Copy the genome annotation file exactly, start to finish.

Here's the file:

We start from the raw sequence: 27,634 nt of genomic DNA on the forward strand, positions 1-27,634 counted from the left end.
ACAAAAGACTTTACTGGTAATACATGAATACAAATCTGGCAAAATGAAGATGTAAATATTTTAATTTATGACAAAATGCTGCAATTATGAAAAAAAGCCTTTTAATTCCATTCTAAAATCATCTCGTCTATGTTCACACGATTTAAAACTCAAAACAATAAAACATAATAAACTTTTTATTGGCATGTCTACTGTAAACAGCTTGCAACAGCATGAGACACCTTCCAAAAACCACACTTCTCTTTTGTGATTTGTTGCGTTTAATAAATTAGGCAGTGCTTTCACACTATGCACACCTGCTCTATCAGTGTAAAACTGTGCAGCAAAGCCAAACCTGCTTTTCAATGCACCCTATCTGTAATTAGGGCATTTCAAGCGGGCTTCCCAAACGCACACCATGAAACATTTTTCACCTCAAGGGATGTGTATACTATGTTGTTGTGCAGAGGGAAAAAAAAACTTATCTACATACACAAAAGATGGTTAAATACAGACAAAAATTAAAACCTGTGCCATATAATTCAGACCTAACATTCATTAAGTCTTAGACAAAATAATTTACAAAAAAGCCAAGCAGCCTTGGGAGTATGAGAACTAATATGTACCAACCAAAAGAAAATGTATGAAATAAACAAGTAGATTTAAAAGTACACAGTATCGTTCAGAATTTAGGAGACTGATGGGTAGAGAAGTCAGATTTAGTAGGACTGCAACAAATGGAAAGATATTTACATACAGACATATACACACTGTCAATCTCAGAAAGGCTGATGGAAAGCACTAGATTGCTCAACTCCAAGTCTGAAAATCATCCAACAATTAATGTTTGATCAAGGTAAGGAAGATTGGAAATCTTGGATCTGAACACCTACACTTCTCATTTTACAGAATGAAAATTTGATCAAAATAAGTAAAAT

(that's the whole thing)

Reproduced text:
We start from the raw sequence: 27,634 nt of genomic DNA on the forward strand, positions 1-27,634 counted from the left end.
ACAAAAGACTTTACTGGTAATACATGAATACAAATCTGGCAAAATGAAGATGTAAATATTTTAATTTATGACAAAATGCTGCAATTATGAAAAAAAGCCTTTTAATTCCATTCTAAAATCATCTCGTCTATGTTCACACGATTTAAAACTCAAAACAATAAAACATAATAAACTTTTTATTGGCATGTCTACTGTAAACAGCTTGCAACAGCATGAGACACCTTCCAAAAACCACACTTCTCTTTTGTGATTTGTTGCGTTTAATAAATTAGGCAGTGCTTTCACACTATGCACACCTGCTCTATCAGTGTAAAACTGTGCAGCAAAGCCAAACCTGCTTTTCAATGCACCCTATCTGTAATTAGGGCATTTCAAGCGGGCTTCCCAAACGCACACCATGAAACATTTTTCACCTCAAGGGATGTGTATACTATGTTGTTGTGCAGAGGGAAAAAAAAACTTATCTACATACACAAAAGATGGTTAAATACAGACAAAAATTAAAACCTGTGCCATATAATTCAGACCTAACATTCATTAAGTCTTAGACAAAATAATTTACAAAAAAGCCAAGCAGCCTTGGGAGTATGAGAACTAATATGTACCAACCAAAAGAAAATGTATGAAATAAACAAGTAGATTTAAAAGTACACAGTATCGTTCAGAATTTAGGAGACTGATGGGTAGAGAAGTCAGATTTAGTAGGACTGCAACAAATGGAAAGATATTTACATACAGACATATACACACTGTCAATCTCAGAAAGGCTGATGGAAAGCACTAGATTGCTCAACTCCAAGTCTGAAAATCATCCAACAATTAATGTTTGATCAAGGTAAGGAAGATTGGAAATCTTGGATCTGAACACCTACACTTCTCATTTTACAGAATGAAAATTTGATCAAAATAAGTAAAAT